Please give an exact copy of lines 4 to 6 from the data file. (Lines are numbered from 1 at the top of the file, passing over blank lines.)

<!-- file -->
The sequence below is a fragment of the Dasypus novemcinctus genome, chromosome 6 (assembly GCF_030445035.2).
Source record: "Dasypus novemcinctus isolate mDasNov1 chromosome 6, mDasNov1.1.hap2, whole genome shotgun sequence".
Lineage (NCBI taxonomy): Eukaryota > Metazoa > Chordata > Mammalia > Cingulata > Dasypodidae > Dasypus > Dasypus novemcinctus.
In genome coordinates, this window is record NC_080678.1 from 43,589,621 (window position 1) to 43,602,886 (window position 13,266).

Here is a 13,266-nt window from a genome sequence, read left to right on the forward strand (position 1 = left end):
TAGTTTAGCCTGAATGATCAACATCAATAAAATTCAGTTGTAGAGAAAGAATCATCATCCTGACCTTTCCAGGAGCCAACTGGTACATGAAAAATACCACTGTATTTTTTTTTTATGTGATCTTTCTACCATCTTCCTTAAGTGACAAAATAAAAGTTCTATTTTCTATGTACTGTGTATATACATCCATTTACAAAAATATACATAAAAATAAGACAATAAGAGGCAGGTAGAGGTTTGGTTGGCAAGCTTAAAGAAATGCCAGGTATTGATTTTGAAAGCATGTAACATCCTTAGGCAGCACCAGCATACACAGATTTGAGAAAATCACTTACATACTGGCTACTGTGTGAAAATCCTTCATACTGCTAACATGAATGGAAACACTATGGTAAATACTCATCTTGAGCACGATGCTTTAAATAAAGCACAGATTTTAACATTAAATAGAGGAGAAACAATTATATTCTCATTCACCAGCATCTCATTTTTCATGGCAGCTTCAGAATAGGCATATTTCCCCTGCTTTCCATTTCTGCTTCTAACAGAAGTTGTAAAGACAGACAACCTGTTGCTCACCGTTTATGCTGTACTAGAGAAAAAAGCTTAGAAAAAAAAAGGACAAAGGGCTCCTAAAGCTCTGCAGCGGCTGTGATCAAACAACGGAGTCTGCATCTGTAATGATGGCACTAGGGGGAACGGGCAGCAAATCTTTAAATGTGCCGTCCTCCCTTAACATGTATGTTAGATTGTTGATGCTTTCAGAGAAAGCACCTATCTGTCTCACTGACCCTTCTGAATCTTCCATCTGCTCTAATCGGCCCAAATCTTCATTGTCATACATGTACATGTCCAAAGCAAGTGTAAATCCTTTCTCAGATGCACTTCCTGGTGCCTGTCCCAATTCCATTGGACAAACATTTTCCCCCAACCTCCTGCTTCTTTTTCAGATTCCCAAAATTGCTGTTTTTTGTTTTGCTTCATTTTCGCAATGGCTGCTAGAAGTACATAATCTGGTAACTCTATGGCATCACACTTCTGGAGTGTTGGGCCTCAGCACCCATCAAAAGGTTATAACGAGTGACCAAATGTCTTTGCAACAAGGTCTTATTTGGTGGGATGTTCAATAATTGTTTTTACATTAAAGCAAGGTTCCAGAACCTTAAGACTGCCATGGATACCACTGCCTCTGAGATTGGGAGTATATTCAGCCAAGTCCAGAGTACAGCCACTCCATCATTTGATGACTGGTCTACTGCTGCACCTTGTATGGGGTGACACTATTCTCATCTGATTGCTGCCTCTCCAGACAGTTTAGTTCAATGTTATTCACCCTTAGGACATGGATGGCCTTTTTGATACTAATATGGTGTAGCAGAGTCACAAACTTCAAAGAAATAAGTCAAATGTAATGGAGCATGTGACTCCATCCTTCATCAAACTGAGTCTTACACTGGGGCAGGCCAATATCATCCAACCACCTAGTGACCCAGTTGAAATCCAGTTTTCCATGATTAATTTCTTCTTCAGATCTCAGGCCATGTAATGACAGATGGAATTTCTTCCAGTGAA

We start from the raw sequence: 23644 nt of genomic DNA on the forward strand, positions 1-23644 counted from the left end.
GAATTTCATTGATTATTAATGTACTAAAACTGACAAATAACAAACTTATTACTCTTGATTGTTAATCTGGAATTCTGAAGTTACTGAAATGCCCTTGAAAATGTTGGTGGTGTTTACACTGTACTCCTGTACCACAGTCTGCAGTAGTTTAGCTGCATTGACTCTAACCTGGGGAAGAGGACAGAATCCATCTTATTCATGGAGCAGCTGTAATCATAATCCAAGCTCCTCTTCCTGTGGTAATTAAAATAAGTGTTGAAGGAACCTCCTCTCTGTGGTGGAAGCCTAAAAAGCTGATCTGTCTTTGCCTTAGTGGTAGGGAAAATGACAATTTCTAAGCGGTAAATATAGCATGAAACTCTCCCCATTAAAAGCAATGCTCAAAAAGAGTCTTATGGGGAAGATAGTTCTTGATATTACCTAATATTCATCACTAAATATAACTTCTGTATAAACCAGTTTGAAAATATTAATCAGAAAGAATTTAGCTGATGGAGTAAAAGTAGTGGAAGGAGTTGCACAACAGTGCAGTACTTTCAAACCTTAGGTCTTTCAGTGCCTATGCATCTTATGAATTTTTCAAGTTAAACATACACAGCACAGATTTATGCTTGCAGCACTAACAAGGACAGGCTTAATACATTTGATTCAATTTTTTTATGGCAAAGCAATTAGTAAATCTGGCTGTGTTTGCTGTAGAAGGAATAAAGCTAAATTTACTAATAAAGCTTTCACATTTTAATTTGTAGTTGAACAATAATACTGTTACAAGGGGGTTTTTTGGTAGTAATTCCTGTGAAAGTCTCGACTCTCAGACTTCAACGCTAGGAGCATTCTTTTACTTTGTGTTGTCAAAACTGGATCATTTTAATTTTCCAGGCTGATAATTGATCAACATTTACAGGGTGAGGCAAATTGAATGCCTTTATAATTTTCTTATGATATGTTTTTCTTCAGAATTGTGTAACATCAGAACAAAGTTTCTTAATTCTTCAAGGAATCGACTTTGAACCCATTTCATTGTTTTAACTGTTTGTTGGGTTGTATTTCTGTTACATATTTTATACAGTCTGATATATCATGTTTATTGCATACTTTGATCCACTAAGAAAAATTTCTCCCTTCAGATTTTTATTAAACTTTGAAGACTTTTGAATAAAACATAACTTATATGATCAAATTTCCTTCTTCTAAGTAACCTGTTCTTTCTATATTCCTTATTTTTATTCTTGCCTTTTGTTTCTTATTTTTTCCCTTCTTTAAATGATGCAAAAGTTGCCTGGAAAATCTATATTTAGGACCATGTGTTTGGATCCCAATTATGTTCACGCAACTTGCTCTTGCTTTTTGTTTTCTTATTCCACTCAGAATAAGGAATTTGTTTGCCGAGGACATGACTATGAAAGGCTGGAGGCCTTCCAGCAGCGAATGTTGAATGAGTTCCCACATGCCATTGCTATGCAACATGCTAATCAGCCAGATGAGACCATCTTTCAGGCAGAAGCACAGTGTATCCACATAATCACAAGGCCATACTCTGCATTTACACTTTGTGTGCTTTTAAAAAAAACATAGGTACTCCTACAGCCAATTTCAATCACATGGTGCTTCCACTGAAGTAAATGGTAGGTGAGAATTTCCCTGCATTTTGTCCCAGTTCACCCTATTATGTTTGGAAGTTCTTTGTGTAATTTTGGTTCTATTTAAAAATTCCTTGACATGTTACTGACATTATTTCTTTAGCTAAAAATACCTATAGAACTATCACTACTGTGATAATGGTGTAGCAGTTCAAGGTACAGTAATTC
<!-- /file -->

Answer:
In genome coordinates, this window is record NC_080678.1 from 43,589,621 (window position 1) to 43,602,886 (window position 13,266).

Here is a 13,266-nt window from a genome sequence, read left to right on the forward strand (position 1 = left end):
TAGTTTAGCCTGAATGATCAACATCAATAAAATTCAGTTGTAGAGAAAGAATCATCATCCTGACCTTTCCAGGAGCCAACTGGTACATGAAAAATACCACTGTATTTTTTTTTTATGTGATCTTTCTACCATCTTCCTTAAGTGACAAAATAAAAGTTCTATTTTCTATGTACTGTGTATATACATCCATTTACAAAAATATACATAAAAATAAGACAATAAGAGGCAGGTAGAGGTTTGGTTGGCAAGCTTAAAGAAATGCCAGGTATTGATTTTGAAAGCATGTAACATCCTTAGGCAGCACCAGCATACACAGATTTGAGAAAATCACTTACATACTGGCTACTGTGTGAAAATCCTTCATACTGCTAACATGAATGGAAACACTATGGTAAATACTCATCTTGAGCACGATGCTTTAAATAAAGCACAGATTTTAACATTAAATAGAGGAGAAACAATTATATTCTCATTCACCAGCATCTCATTTTTCATGGCAGCTTCAGAATAGGCATATTTCCCCTGCTTTCCATTTCTGCTTCTAACAGAAGTTGTAAAGACAGACAACCTGTTGCTCACCGTTTATGCTGTACTAGAGAAAAAAGCTTAGAAAAAAAAAGGACAAAGGGCTCCTAAAGCTCTGCAGCGGCTGTGATCAAACAACGGAGTCTGCATCTGTAATGATGGCACTAGGGGGAACGGGCAGCAAATCTTTAAATGTGCCGTCCTCCCTTAACATGTATGTTAGATTGTTGATGCTTTCAGAGAAAGCACCTATCTGTCTCACTGACCCTTCTGAATCTTCCATCTGCTCTAATCGGCCCAAATCTTCATTGTCATACATGTACATGTCCAAAGCAAGTGTAAATCCTTTCTCAGATGCACTTCCTGGTGCCTGTCCCAATTCCATTGGACAAACATTTTCCCCCAACCTCCTGCTTCTTTTTCAGATTCCCAAAATTGCTGTTTTTTGTTTTGCTTCATTTTCGCAATGGCTGCTAGAAGTACATAATCTGGTAACTCTATGGCATCACACTTCTGGAGTGTTGGGCCTCAGCACCCATCAAAAGGTTATAACGAGTGACCAAATGTCTTTGCAACAAGGTCTTATTTGGTGGGATGTTCAATAATTGTTTTTACATTAAAGCAAGGTTCCAGAACCTTAAGACTGCCATGGATACCACTGCCTCTGAGATTGGGAGTATATTCAGCCAAGTCCAGAGTACAGCCACTCCATCATTTGATGACTGGTCTACTGCTGCACCTTGTATGGGGTGACACTATTCTCATCTGATTGCTGCCTCTCCAGACAGTTTAGTTCAATGTTATTCACCCTTAGGACATGGATGGCCTTTTTGATACTAATATGGTGTAGCAGAGTCACAAACTTCAAAGAAATAAGTCAAATGTAATGGAGCATGTGACTCCATCCTTCATCAAACTGAGTCTTACACTGGGGCAGGCCAATATCATCCAACCACCTAGTGACCCAGTTGAAATCCAGTTTTCCATGATTAATTTCTTCTTCAGATCTCAGGCCATGTAATGACAGATGGAATTTCTTCCAGTGAA